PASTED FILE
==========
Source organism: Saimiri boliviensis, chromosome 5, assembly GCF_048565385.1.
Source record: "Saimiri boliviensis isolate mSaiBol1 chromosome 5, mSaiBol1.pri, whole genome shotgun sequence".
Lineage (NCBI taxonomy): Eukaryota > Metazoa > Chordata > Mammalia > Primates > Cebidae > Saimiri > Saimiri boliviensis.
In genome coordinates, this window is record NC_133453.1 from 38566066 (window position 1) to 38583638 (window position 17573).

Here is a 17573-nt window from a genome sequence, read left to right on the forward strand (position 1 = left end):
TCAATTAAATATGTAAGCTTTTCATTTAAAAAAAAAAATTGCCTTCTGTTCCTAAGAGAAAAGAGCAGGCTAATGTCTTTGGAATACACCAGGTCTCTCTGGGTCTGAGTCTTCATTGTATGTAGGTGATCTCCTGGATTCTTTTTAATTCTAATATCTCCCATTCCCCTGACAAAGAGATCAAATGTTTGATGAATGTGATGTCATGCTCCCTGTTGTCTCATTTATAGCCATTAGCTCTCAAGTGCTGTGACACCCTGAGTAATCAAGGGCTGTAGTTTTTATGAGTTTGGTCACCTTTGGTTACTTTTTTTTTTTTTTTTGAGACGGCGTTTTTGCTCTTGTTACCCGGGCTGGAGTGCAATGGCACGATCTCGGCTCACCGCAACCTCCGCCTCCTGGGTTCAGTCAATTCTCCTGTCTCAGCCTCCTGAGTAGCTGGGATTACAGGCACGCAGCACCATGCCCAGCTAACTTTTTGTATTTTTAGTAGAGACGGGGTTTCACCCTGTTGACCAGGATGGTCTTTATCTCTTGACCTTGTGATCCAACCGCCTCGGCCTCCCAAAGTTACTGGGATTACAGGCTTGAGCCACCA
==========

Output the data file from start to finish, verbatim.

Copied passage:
Source organism: Saimiri boliviensis, chromosome 5, assembly GCF_048565385.1.
Source record: "Saimiri boliviensis isolate mSaiBol1 chromosome 5, mSaiBol1.pri, whole genome shotgun sequence".
Lineage (NCBI taxonomy): Eukaryota > Metazoa > Chordata > Mammalia > Primates > Cebidae > Saimiri > Saimiri boliviensis.
In genome coordinates, this window is record NC_133453.1 from 38566066 (window position 1) to 38583638 (window position 17573).

Here is a 17573-nt window from a genome sequence, read left to right on the forward strand (position 1 = left end):
TCAATTAAATATGTAAGCTTTTCATTTAAAAAAAAAAATTGCCTTCTGTTCCTAAGAGAAAAGAGCAGGCTAATGTCTTTGGAATACACCAGGTCTCTCTGGGTCTGAGTCTTCATTGTATGTAGGTGATCTCCTGGATTCTTTTTAATTCTAATATCTCCCATTCCCCTGACAAAGAGATCAAATGTTTGATGAATGTGATGTCATGCTCCCTGTTGTCTCATTTATAGCCATTAGCTCTCAAGTGCTGTGACACCCTGAGTAATCAAGGGCTGTAGTTTTTATGAGTTTGGTCACCTTTGGTTACTTTTTTTTTTTTTTTTGAGACGGCGTTTTTGCTCTTGTTACCCGGGCTGGAGTGCAATGGCACGATCTCGGCTCACCGCAACCTCCGCCTCCTGGGTTCAGTCAATTCTCCTGTCTCAGCCTCCTGAGTAGCTGGGATTACAGGCACGCAGCACCATGCCCAGCTAACTTTTTGTATTTTTAGTAGAGACGGGGTTTCACCCTGTTGACCAGGATGGTCTTTATCTCTTGACCTTGTGATCCAACCGCCTCGGCCTCCCAAAGTTACTGGGATTACAGGCTTGAGCCACCA